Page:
The relative importance of thrombin inhibition and factor Xa inhibition to the antithrombotic effects of heparin. Academic Article uri icon

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abstract

  • The relative importance of antithrombin and anti-factor Xa activities of heparin fractions required to achieve optimal antithrombotic effects is unknown. To study this, we measured the effects of standard heparin, an octasaccharide heparin fraction (anti-factor Xa activity only), and dermatan sulfate (antithrombin activity only) on the prevention of thrombosis and related this to their anticoagulant effects in vivo in rabbits. Thrombosis was measured as the incorporation of 125I-fibrinogen into tissue thromboplastin-induced thrombi using a Wessler-type model. Ex vivo changes in thrombin clotting time (TCT) were used as an index of antithrombin activity, and a chromogenic anti-factor Xa assay was used to measure anti-factor Xa activity. In addition, the ability of the three sulfated polysaccharides to simultaneously inhibit the generation of thrombin activity and to enhance the inactivation of the factor Xa added to initiate thrombin generation in plasma was determined. Standard heparin, in a dose of 10 anti-factor Xa U/kg, inhibited thrombus formation by 90%, prolonged the TCT by two seconds, and resulted in an anti-factor Xa level of 0.32 U/mL. The octasaccharide heparin fraction, in a dose of 10 anti-factor Xa U/kg, inhibited thrombus formation by 41%, had no effect on the TCT, and resulted in an anti-factor Xa level of 0.28 U/mL. Higher doses of the octasaccharide resulted in a further increase in the anti-factor Xa levels but had no further effect on thrombus formation. Dermatan sulfate, in a dose of 500 micrograms/kg, inhibited thrombus formation by 95%, but had no affect on the TCT. These results indicate that the antithrombotic effect achieved by inhibiting factor Xa is limited and that better antithrombotic effects are achieved by heparin or heparin-like substances capable of influencing the inactivation and/or the generation of thrombin.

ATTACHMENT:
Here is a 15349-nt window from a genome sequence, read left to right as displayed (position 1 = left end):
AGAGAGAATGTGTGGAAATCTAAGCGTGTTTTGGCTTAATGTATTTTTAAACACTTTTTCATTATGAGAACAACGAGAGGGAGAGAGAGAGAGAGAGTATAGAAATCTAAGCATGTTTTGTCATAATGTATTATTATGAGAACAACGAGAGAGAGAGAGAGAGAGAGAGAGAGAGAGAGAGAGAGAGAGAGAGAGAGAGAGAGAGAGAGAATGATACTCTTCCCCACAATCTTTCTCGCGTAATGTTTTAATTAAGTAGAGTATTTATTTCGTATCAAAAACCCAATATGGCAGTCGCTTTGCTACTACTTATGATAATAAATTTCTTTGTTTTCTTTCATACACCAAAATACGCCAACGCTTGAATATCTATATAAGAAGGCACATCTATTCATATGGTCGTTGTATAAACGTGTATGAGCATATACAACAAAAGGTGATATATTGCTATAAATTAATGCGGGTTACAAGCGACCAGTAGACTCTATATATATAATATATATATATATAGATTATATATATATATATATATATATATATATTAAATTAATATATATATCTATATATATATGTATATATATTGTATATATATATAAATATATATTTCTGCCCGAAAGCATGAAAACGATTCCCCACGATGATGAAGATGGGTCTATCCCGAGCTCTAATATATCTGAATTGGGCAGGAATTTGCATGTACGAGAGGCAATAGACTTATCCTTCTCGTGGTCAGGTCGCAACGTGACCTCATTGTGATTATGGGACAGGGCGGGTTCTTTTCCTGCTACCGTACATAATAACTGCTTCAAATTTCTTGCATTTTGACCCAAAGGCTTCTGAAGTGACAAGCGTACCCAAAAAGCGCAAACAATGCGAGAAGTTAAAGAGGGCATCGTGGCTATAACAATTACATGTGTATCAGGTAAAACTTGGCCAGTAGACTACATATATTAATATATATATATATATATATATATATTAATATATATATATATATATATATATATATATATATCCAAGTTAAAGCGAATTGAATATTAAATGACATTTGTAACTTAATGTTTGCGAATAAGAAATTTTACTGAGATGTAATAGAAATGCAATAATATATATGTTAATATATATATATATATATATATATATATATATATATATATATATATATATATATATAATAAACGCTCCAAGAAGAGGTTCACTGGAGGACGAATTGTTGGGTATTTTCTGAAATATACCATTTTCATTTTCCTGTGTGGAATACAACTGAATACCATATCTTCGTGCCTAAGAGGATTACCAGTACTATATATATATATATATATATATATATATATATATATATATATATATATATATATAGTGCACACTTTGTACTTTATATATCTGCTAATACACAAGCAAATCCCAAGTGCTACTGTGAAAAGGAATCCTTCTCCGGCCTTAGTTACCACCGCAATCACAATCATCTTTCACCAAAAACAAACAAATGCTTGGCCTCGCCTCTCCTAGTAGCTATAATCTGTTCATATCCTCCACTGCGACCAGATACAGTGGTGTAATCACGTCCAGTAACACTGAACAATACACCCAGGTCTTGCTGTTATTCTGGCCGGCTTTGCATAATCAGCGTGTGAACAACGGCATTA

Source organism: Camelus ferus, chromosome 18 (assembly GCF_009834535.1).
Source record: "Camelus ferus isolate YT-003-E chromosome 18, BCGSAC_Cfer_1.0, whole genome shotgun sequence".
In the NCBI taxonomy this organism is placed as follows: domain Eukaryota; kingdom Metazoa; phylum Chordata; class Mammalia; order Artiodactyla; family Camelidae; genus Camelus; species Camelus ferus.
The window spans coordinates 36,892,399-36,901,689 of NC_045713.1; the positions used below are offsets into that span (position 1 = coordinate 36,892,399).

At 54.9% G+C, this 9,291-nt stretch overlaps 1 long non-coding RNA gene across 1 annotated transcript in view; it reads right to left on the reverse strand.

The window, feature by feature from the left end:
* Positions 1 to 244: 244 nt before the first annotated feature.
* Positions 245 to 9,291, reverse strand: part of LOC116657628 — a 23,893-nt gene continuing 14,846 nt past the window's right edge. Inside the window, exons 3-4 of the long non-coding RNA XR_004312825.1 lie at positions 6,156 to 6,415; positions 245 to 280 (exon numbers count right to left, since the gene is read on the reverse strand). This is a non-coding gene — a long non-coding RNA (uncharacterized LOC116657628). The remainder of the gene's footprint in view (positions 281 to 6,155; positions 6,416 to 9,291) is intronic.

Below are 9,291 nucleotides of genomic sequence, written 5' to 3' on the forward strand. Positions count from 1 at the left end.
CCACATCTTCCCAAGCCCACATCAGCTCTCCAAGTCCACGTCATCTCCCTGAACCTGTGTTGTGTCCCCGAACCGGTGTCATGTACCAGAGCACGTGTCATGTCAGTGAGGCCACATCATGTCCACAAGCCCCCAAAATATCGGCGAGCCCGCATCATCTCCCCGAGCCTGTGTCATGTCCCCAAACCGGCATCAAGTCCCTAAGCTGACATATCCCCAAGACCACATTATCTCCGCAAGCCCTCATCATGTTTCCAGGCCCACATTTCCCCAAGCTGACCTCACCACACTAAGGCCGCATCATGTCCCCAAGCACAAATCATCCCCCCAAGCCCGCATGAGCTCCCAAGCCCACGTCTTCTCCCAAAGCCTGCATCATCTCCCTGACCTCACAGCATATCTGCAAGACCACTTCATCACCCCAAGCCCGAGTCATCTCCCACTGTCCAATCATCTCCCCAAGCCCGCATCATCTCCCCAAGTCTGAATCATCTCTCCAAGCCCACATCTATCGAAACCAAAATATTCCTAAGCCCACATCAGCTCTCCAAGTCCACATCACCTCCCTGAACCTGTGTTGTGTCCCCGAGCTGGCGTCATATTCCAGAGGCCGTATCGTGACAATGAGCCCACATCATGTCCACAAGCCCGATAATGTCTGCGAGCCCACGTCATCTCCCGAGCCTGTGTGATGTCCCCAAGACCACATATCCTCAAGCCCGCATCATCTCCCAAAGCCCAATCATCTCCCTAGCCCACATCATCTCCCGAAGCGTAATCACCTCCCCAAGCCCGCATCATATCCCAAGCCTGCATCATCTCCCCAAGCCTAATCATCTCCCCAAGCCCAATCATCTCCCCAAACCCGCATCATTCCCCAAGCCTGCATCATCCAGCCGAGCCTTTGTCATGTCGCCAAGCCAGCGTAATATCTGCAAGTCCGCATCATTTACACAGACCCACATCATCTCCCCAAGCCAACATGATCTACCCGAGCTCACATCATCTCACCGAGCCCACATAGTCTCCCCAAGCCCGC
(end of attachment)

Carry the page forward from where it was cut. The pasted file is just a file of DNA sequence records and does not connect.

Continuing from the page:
publication date

  • January 1985

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